Biography of Jai Rajguru

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Indian Freedom Fighter Jai Rajguru Biography

A man of fearless spirit and indomitable courage in the colonial era of India, known as an accomplice of Bhagat Singh.

The only object of his adoration and worship was his motherland for whose liberation he considered no sacrifice too great. The whole nation was awakened with the names of Bhagat Singh, Jai Rajguru and Sukhdev.

They became as popular as that of Mahatma Gandhi during the period of colonialism.

The fearless spirit, Shiv Ram Hari Rajguru was born in 1906 into an average middle-class Hindu Brahmin family at Khed in Poona district, India. He belonged to the Deshastha Brahmin community.

At a very early age Jai Rajguru came to Varanasi where he learnt Sanskrit and read the Hindu religious scriptures. He had a good memory and learnt by heart the `Laghu Siddhant Kaumudi`.

He was associated with a number of physical exercise associations, as he was fond of physical exercises. He was a great admirer of Shivaji and his guerilla tactics.

During his learning process at Varanasi, he came in contact with revolutionaries. He joined the movement and became an active member of the Hindustan Socialist Republican Army (H.S.R.A). In the party he was known under the nom de plume of Raghunath. Jai Rajguru had fearless spirit and indomitable courage.
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Within the party he was a close associate of Chandra Shekhar Azad, Sardar Bhagat Singh and Jatin Das. He was charged with activity in U.P and Punjab, Kanpur, Agra and Lahore as his headquarters. Rajguru was a good shot and was regarded as the gunman of the party.

Jai Rajguru took part in various activities of the revolutionary movement, the most important being Saunder`s murder. On 30th October 1928 Lala Lajpat Rai led the protest in a silent non-violent march against the commission, which was created by the British government under Sir John Simon to report on the current political situation in India.

The police responded with violence and Lala Lajpat Rai severely beaten by the police chief. died on 17 November 1928.

The revolutionaries planned to avenge Lalaji`s death by killing the Police Superintendent, Scott and the Deputy Superintendent of Police, Saunders who were responsible for the lathi charge leading to the death of Lalaji. Chandra Shekhar Azad, Shiv Ram Rajguru, Bhagat Singh and Jai Gopal were deputed for the work.

They were about to kill the police chief. On 17 December 1928, while Saunders, the deputy superintendent of police came out of his office and started his motor- cycle. In a case of mistaken identity Jai Rajguru shot him dead in front of the police headquarters at Lahore. Azad shot dead Channan Singh, a Head Constable, who wanted to chase the three revolutionaries.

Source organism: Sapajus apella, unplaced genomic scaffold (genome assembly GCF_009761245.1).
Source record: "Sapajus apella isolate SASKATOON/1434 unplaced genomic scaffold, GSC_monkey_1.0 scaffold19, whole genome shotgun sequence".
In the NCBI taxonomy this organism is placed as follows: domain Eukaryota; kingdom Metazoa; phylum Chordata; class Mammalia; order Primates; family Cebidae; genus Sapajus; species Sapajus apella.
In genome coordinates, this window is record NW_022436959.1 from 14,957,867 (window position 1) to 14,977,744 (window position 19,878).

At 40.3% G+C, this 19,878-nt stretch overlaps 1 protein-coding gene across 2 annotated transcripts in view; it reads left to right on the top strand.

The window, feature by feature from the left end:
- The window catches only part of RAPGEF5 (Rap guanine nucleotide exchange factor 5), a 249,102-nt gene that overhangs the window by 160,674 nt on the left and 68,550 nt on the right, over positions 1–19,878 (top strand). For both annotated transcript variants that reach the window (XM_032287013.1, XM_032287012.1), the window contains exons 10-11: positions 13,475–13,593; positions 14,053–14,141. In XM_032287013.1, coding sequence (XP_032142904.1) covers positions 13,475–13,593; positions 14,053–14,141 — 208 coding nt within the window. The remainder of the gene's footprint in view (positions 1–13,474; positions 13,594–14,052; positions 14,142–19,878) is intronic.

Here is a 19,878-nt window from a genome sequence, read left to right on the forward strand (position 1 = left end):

All of them escaped through the D.A.V. College compound: The same night posters of the HSRA declaring, “Saunders is dead. Lalaji is avenged” were put up throughout the city of Lahore.

On 20 December, Jai Rajguru left Lahore disguised as Bhagat Singh`s servant, who traveled in a first class compartment with the wife and the young son of the revolutionary Bhagawati Charan. He left Bhagat Singh at Lucknow and went underground in Nagpur.

He met Dr. K. B. Hedgewar and was hiding in one of the RSS worker`s house. But after some days he went to Pune.

Later Bhagat Singh was arrested in the Assembly Bomb Case and several other revolutionaries were arrested with the help of approvers (Jai Gopal, Phanindra Nath and Hansraj Vohra). Rajguru was arrested while he was in Pune on 30 September 1929. Police recovered a revolver with fourteen cartridges from a box where he was sleeping.

The Government started a case against sixteen persons (including Rajguru), known as the Lahore Conspiracy Case. Judgment was delivered on 7 October 1930, Sardar Bhagat Singh, Sukhdev and Jai Rajguru were sentenced to death and the other accused were awarded various terms of imprisonment.
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Meetings, processions and representations were made for commutation of their death sentence. Mahatma Gandhi and the leaders of the Indian National Congress attempted to save their lives, but they failed. An appeal to the Privy Council was also rejected.

Jai Rajguru along with his two comrades was hanged in the Lahore jail in the evening of 23 March 1931 and their bodies were burnt under police supervision. At the time of his martyrdom, Rajguru was hardly twenty- three years of age.

A national disaster and national mourning was observed throughout the country with the execution of the young revolutionaries. The A.I.C.C session at Karachi (1931) met under gloom and passed a resolution “placing on record its admiration of the bravery and sacrifice of the late Sardar Bhagat Singh and his comrades Sukhdev and Rajguru and mourning with the bereaved families the loss of these lives.

The Congress is of opinion that the triple execution is an act of wanton vengeance and is a deliberate flaunting of the unanimous demand of the nation for commutation.

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